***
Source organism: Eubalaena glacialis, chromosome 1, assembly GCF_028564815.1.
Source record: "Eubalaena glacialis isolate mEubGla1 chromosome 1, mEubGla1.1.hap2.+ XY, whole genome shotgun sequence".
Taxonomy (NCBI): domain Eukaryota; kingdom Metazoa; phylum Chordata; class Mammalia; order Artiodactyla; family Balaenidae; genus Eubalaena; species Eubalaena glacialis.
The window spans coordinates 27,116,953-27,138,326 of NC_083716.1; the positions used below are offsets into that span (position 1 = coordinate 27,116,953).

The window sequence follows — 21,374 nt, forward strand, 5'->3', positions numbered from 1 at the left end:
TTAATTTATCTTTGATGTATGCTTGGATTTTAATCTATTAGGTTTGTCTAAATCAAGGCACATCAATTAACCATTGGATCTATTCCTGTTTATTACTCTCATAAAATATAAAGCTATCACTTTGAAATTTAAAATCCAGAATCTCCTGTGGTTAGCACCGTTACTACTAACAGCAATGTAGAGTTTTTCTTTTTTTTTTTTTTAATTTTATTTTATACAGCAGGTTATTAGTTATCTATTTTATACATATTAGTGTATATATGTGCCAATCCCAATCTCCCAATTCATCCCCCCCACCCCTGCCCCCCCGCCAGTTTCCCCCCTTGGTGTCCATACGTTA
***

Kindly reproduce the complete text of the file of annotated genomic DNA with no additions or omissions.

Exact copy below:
Source organism: Eubalaena glacialis, chromosome 1, assembly GCF_028564815.1.
Source record: "Eubalaena glacialis isolate mEubGla1 chromosome 1, mEubGla1.1.hap2.+ XY, whole genome shotgun sequence".
Taxonomy (NCBI): domain Eukaryota; kingdom Metazoa; phylum Chordata; class Mammalia; order Artiodactyla; family Balaenidae; genus Eubalaena; species Eubalaena glacialis.
The window spans coordinates 27,116,953-27,138,326 of NC_083716.1; the positions used below are offsets into that span (position 1 = coordinate 27,116,953).

The window sequence follows — 21,374 nt, forward strand, 5'->3', positions numbered from 1 at the left end:
TTAATTTATCTTTGATGTATGCTTGGATTTTAATCTATTAGGTTTGTCTAAATCAAGGCACATCAATTAACCATTGGATCTATTCCTGTTTATTACTCTCATAAAATATAAAGCTATCACTTTGAAATTTAAAATCCAGAATCTCCTGTGGTTAGCACCGTTACTACTAACAGCAATGTAGAGTTTTTCTTTTTTTTTTTTTTAATTTTATTTTATACAGCAGGTTATTAGTTATCTATTTTATACATATTAGTGTATATATGTGCCAATCCCAATCTCCCAATTCATCCCCCCCACCCCTGCCCCCCCGCCAGTTTCCCCCCTTGGTGTCCATACGTTA